Statistics from Altmetric.com
Cerebral cavernous malformations (CCMs) are benign, well-circumscribed, lobulated vascular hamartomas, which are found in 0.3–0.6% of the population.1 Patients with cavernous malformations may be asymptomatic, but often present with seizures, haemorrhage, neurological deficits and/or headaches.2 Although the imaging appearance of CCMs may vary, MRI, specifically using haem-sensitive sequences using gradient echo (GRE) or susceptibility-weighted imaging, has been proven to be both a highly specific and sensitive tool in the diagnosis of CCMs.1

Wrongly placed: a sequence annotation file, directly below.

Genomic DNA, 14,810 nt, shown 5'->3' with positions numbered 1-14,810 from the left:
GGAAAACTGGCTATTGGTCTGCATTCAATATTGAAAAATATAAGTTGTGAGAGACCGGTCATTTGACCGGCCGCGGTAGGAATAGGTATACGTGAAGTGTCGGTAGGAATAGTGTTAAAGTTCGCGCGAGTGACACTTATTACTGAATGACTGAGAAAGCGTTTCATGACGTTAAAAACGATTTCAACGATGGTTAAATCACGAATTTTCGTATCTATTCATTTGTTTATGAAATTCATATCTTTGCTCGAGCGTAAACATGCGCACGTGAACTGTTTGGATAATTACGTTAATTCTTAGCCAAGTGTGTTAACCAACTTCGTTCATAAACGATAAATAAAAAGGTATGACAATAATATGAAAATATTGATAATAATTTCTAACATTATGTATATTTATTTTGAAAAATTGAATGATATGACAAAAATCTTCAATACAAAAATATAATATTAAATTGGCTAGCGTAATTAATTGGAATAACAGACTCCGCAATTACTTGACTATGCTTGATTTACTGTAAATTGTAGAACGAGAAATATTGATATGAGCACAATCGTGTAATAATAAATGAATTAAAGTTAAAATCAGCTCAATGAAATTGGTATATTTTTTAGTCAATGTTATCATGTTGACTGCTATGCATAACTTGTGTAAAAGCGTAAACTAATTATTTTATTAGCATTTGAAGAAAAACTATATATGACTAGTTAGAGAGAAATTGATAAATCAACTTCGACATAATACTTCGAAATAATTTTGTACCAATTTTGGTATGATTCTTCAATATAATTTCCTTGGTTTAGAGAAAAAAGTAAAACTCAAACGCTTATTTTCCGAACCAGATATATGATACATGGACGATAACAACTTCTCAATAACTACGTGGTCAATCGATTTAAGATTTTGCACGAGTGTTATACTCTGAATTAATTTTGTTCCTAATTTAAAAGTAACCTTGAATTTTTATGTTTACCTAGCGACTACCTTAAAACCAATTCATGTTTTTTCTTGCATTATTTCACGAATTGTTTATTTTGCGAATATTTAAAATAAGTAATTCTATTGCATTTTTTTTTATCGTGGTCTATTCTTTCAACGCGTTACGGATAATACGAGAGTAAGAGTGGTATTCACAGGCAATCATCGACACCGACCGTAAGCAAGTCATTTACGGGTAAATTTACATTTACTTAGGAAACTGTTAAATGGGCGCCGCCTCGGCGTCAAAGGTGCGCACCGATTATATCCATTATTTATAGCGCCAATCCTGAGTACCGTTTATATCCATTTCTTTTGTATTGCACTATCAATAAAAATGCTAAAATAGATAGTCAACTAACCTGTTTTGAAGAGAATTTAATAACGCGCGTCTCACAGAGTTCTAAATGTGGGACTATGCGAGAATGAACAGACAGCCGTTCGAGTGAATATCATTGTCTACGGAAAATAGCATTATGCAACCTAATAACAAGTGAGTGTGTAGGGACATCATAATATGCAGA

Two common forms of CCMs are familial autosomal-dominant inherited form and sporadic form. Familial CCMs are usually present as multiple lesions while sporadic CCMs are often solitary.3 However, a large number of cases assumed to be isolated cases are actually undetected familial forms.4 The case below …
If you wish to reuse any or all of this article please use the link below which will take you to the Copyright Clearance Center’s RightsLink service. You will be able to get a quick price and instant permission to reuse the content in many different ways.